The same doctrine has been truly declared of angling. No genuine piscator ever tabernacled at Fireplace, or Stump-pond, who could not exhibit proofs of great natural delicacy, and strength of apprehension—I mean of things in general,” including fish. But the “vis vivida animi," the “ os magna sonans,” the “manus mentis," the divine rapture of the seduction of a trout, how few have known the apotheosis ! The creative power of genius can make a feather-fly live, and move, and have being; and a wisely.stricken fish gives up the ghost in transports. That puts me in mind of a story of Ned Locus. Ned swears that he once threw a fly so far, and delicately, and suspendedly, that just as it was dropping upon the water, after lying a moment in the scarcely-moving air, as though it knew no law of gravity, it actually took life and wings, and would have flown away, but that an old four-pounder, seeing it start, sprang and jumped at it, full a foot out of his element, and changed the course of the insect's travel, from the upper air to the bottom of his throat. That is one of Ned's, and I do not guarantee it; but such a thing might be. Insects are called into being in a variety of mysterious ways, as all the world knows; for instance, the animalculæ that appear in the neighborhood of departed horses ; and, as Ned says, if death can create life, what is the reason a smart man can't? Good fisherinen are generally great lawyers ; ecce signa, Patrick Henry, and Daniel Webster. I have known this rule, however, to have exceptions. But the true sportsman is always, at least, a man of genius, and an honest man. I have either read or heard some one say, and I am sure it is the fact, that there never was an instance of a sincere lover of a dog, gun, and rod, being sent to bridewell or penitentiary. Jails they did whilom affect, before John Doe and Richard Roe were banished from the state, and when an unhappy devil might be held to bail to answer for his misfortunes; but although they have experienced much affliction under the issue of “ non assumpsit,” never was there one who suffered judgment upon the finding of a jury on the plea of “not guilty.” If I were governor, and knew a case, I would exert the pardoning power without making any inquiry. I should determine, without waiting to hear a single fact, that the man was convicted by means of perjury. There is a plain reason for all this. A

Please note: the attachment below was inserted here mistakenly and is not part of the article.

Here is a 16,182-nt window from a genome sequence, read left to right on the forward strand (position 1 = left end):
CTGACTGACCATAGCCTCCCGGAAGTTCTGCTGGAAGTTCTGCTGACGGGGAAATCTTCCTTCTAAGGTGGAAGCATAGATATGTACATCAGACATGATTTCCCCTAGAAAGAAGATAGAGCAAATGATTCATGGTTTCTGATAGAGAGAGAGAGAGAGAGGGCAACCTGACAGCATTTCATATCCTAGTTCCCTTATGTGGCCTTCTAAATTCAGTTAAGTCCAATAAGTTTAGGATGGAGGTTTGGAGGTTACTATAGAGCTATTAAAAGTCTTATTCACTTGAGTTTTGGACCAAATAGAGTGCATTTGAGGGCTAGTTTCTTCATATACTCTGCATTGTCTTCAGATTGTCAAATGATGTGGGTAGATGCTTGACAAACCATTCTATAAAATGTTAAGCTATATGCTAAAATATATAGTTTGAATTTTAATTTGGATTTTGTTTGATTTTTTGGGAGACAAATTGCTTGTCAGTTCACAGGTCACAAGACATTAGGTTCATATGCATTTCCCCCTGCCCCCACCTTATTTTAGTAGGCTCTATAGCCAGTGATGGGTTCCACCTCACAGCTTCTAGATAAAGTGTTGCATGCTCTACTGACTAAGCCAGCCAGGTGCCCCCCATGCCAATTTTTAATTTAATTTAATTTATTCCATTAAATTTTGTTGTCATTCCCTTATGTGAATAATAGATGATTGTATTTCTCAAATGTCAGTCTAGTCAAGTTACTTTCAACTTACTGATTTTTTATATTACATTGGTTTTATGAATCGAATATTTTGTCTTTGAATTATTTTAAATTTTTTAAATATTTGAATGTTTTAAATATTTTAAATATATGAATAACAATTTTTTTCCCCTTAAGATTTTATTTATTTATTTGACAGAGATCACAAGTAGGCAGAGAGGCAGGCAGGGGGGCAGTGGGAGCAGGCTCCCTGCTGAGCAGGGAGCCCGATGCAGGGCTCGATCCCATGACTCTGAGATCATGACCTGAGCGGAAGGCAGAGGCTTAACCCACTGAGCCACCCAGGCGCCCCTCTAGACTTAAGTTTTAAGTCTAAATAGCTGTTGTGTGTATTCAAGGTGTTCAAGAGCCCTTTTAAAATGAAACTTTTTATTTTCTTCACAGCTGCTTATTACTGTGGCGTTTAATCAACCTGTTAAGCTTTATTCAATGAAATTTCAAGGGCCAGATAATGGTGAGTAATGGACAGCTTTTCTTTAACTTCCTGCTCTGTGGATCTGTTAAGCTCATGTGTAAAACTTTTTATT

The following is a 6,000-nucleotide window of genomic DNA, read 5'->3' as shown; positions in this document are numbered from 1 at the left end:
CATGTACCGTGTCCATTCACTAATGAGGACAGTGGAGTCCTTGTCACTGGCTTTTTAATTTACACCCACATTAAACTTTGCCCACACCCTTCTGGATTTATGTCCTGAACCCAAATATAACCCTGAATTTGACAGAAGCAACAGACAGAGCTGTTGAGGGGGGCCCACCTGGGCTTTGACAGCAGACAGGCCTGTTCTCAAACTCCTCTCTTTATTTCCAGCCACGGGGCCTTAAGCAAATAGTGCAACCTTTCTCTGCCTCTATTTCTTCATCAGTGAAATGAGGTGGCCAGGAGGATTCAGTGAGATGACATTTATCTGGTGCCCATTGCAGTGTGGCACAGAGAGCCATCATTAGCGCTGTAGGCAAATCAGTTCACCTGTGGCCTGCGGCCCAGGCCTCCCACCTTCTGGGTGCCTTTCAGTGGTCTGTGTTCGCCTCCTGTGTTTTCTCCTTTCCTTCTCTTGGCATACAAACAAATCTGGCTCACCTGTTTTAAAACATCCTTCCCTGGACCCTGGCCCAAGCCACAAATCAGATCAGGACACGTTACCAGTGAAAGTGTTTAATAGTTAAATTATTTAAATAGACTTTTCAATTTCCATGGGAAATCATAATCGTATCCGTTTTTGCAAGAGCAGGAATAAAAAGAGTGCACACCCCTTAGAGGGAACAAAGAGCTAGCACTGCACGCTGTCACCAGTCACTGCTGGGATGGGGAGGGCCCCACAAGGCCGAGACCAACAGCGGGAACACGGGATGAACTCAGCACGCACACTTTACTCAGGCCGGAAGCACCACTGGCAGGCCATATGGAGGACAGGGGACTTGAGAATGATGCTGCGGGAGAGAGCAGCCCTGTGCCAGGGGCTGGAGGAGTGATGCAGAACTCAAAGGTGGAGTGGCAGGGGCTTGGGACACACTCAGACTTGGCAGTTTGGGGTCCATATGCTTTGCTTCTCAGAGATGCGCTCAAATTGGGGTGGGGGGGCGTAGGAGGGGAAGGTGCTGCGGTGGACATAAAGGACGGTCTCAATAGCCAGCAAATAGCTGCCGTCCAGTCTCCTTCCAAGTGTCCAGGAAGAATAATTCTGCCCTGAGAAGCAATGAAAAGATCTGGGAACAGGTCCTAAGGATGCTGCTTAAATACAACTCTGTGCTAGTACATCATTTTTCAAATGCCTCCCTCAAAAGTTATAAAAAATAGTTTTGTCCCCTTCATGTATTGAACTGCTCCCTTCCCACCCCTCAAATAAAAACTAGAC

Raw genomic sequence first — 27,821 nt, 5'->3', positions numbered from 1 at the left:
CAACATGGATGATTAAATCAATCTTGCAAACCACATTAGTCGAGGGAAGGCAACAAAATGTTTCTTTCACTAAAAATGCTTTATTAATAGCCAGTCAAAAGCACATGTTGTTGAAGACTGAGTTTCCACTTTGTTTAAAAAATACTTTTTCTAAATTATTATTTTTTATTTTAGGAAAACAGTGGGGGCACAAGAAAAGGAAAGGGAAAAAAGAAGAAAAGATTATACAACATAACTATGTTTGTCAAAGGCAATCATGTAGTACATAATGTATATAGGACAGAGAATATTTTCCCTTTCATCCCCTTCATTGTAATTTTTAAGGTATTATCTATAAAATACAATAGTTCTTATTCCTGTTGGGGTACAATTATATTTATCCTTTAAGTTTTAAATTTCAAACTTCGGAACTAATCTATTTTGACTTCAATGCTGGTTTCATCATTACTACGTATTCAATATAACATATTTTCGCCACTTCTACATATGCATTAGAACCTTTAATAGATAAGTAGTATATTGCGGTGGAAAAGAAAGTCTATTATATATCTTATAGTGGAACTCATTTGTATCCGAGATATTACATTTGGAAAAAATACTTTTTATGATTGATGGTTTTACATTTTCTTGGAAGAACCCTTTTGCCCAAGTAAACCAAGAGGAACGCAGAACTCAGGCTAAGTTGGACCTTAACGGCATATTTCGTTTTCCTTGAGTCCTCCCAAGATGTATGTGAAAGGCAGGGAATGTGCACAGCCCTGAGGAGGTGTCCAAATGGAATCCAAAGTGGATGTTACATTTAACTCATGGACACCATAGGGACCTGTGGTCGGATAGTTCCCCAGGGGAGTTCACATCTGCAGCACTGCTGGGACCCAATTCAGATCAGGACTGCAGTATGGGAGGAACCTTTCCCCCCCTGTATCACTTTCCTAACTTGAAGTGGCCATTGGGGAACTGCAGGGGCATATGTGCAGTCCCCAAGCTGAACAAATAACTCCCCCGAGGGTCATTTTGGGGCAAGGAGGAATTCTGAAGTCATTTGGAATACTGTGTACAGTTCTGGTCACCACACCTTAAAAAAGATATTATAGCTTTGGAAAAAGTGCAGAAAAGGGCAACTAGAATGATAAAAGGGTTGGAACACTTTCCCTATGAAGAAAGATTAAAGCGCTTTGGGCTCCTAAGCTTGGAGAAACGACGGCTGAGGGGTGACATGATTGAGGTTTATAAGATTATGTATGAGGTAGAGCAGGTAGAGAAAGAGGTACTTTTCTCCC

squeeze in.

genuine sportsman must possess a combination of virtues, which will fill him so full that no room can be lest for sin to

He must be an early riser—to be which is the beginning of all virtue-ambitious, temperate, prudent, patient of toil, fatigue, and disappointment, courageous, watchful, intent upon his business, always ready, confident, cool, kind to his dog, civil to the girls, and courteous to his brother sports


Hold up:

This discourse hath brought us in front of the fishing-hut of Raynor Rock, near the lighthouse on the beach. Rest thee, now, most weary reader,- for we have had a lony sail, with a head wind and a wei sheet,—while I rehearse the causes that have brought Sir Raynor, and his crew of twenty picked boys, — picked up along shore, — down to this desolate spot. Streaked bass and wild fowl are the motives of their sojournment. The former are sparkling in the surf, and making love to, and eating up each other; the latter cluster in the inlets, and stream above the breakers. The net carries into captivity them of the sea ; powder and shot superinduce widowhood and orphanage upon the tenants of the air. Fulton Market, and the cooks of the board of aldermen know the rest. Hence arise wise ordinances and stomachs sleek; and Raynor and the boys are glad in the silver music that rings in their presseddown pockets. “Proba merx facile emptorem invenit."

We arrived at Raynor's just about dark, and the boys had all turned in, to get a good nap, before the tide served for drawing the seine,-all but Raynor, who was half sitting, half lying on the plentiful straw by the fire in the centre of the hut, smoking his quiet pipe. We entered, and grasped the welcoming hand of as clever a fellow-both Yankee and English clever—as ever sat foot on Matowacs.

“ Hullow! hullow! hullow! wake up, boys! wake up!